2012 May 2 The sun is shining and I'm looking forward to 5 days in paradise.
Having just flown there last week (I'll get a quick video of that up) it
The first day was a howler, eventually getting to 20 mph winds. John
set a trash can out there for landing and standing practice. Man is that
fun. And finally, for the first time in 4 years coming here, I got down
to shell Island. I was leery about the "water crossing" but discovered
that it's nothing -- the water is not even a quarter mile wide so its
safely traversable at a mere 300 feet given a 5:1 glide ratio.
It's a gorgeous stretch of beach with nothing on it except for one
dilapidated house that has been the lone survivor of Atlantic
storminess. You can't build out there but they apparently can't make you
tear it down, either. Mostly I did filming using a new camera that
proved itself brilliantly. Soaring the hotels was brainlessly easy --
you could do it til sunset. If only you could get towed into the lift
NOTAM For Other Aviators
Pilots of aircraft flying into this area will hopefully pay attention
to the "notices to airmen" (NOTAMS) that points out our little patch of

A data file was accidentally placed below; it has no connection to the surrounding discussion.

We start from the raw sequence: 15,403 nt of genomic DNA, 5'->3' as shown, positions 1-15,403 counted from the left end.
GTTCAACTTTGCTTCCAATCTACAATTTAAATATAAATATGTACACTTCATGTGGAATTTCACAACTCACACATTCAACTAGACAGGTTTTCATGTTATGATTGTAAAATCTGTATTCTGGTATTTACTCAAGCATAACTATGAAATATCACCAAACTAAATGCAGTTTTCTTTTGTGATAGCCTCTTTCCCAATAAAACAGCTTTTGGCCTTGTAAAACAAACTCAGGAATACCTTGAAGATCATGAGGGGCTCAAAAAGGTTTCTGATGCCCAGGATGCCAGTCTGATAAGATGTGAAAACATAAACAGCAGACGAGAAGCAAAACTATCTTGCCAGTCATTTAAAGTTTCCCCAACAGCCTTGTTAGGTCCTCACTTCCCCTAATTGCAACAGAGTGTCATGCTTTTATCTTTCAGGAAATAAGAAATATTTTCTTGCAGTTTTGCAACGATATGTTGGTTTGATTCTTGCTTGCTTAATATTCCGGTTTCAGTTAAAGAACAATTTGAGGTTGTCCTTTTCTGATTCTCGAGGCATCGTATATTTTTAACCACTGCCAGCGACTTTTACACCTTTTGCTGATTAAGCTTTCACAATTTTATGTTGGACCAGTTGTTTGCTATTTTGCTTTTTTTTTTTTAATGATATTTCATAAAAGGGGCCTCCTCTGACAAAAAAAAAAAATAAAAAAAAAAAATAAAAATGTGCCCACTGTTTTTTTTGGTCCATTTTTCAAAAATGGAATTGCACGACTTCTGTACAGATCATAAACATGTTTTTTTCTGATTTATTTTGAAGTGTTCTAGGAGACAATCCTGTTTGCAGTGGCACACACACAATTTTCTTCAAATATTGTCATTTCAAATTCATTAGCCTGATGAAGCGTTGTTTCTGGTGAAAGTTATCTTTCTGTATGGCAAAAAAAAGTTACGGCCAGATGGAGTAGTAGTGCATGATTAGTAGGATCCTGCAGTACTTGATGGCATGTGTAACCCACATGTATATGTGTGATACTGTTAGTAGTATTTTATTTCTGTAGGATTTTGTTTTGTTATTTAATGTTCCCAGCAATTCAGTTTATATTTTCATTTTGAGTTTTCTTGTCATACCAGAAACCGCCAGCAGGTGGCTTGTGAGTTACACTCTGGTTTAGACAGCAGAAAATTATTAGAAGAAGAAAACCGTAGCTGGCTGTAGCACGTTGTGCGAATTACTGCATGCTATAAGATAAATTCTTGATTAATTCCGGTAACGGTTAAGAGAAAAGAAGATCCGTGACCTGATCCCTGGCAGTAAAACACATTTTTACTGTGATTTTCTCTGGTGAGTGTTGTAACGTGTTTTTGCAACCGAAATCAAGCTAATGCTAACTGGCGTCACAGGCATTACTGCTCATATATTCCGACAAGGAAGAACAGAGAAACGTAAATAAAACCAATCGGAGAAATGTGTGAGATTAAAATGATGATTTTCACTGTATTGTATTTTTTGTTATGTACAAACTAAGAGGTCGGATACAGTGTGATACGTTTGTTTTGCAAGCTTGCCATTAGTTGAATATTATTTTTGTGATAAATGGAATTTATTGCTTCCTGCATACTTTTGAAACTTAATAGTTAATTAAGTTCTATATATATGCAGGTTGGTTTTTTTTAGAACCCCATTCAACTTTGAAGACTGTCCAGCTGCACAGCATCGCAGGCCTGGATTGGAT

paraflying. Don't put much faith in this, though, since they frequently
don't see these things or don't think they'll apply. We've got to be
extremely vigilant for other traffic down here -- aircraft can legally
fly only 500 feet from the beach and helicopters don't even have that
minima. Past experience tells us that everything from fighter jets to
helicopters will be coming right through our LZ.
This is intended to cover the busiest flying times from 8am to 8pm
daily during the event. Date coding is weird on these: 1205071300
means 2012, 0507 means may 7, and 1300 is the universal
coordinated time (add 5 hours to local). I've included the other NOTAMS
to show where it appears. Notice that it's listed under GNV but does
come up when a pilot asks for the ECP information.
ECP 04/012 ECP OBST TOWER 1285 (1148 AGL) 18.43 ENE LGTS OTS (ASR
1057617) WEF 1204171825-1205021825
ECP 04/014 ECP OBST TOWER 251 (239 AGL) 13.57 SSE LGTS OTS (ASR
1041196) TIL 1205081556
ECP 08/027 ECP TWY F CLSD S TWY J
LOCATION AREA NOTAMS
GNV 04/270 HLL AIRSPACE POWERED PARAGLIDERS 2 NMR HLL298008.4
1000/BLW 1300-0100 DLY WEF 1205071300-1205140100